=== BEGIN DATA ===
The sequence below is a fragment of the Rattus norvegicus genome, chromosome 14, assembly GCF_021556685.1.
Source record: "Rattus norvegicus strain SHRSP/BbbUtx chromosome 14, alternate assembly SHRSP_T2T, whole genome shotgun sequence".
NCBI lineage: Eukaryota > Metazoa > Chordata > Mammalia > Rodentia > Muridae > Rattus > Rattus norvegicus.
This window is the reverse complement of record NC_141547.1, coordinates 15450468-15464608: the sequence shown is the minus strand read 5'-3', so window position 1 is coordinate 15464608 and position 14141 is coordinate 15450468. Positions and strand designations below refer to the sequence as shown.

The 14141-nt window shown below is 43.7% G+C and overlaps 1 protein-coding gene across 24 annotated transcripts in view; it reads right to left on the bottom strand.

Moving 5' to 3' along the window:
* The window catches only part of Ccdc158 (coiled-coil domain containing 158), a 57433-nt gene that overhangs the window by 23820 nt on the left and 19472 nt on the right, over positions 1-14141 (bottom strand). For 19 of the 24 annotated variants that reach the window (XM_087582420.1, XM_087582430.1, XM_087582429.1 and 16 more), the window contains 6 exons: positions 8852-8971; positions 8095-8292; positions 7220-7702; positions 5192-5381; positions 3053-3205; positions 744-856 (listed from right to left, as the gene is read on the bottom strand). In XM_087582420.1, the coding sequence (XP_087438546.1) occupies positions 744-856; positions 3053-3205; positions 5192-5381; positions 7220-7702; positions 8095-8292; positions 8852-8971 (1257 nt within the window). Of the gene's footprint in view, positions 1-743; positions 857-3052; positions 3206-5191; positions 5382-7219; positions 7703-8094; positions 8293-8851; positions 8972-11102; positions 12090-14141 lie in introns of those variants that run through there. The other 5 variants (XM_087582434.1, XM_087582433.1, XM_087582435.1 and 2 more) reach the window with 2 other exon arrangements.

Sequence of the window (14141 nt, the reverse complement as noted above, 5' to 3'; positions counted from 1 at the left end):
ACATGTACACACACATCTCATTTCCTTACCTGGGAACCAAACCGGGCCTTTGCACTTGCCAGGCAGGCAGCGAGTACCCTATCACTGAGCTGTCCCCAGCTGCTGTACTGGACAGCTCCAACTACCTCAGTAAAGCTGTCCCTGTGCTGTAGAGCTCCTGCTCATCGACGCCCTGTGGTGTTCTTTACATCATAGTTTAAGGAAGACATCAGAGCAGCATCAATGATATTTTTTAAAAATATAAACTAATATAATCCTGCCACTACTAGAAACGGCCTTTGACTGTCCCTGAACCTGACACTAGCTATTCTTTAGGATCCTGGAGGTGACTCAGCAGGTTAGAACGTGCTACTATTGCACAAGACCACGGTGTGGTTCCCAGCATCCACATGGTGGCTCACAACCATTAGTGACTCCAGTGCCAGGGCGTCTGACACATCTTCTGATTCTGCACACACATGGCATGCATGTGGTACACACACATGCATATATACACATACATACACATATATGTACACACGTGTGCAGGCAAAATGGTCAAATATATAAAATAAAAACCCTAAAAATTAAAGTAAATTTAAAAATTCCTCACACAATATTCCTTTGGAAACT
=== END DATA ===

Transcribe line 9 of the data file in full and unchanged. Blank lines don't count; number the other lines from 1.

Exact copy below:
ACATGTACACACACATCTCATTTCCTTACCTGGGAACCAAACCGGGCCTTTGCACTTGCCAGGCAGGCAGCGAGTACCCTATCACTGAGCTGTCCCCAGCTGCTGTACTGGACAGCTCCAACTACCTCAGTAAAGCTGTCCCTGTGCTGTAGAGCTCCTGCTCATCGACGCCCTGTGGTGTTCTTTACATCATAGTTTAAGGAAGACATCAGAGCAGCATCAATGATATTTTTTAAAAATATAAACTAATATAATCCTGCCACTACTAGAAACGGCCTTTGACTGTCCCTGAACCTGACACTAGCTATTCTTTAGGATCCTGGAGGTGACTCAGCAGGTTAGAACGTGCTACTATTGCACAAGACCACGGTGTGGTTCCCAGCATCCACATGGTGGCTCACAACCATTAGTGACTCCAGTGCCAGGGCGTCTGACACATCTTCTGATTCTGCACACACATGGCATGCATGTGGTACACACACATGCATATATACACATACATACACATATATGTACACACGTGTGCAGGCAAAATGGTCAAATATATAAAATAAAAACCCTAAAAATTAAAGTAAATTTAAAAATTCCTCACACAATATTCCTTTGGAAACT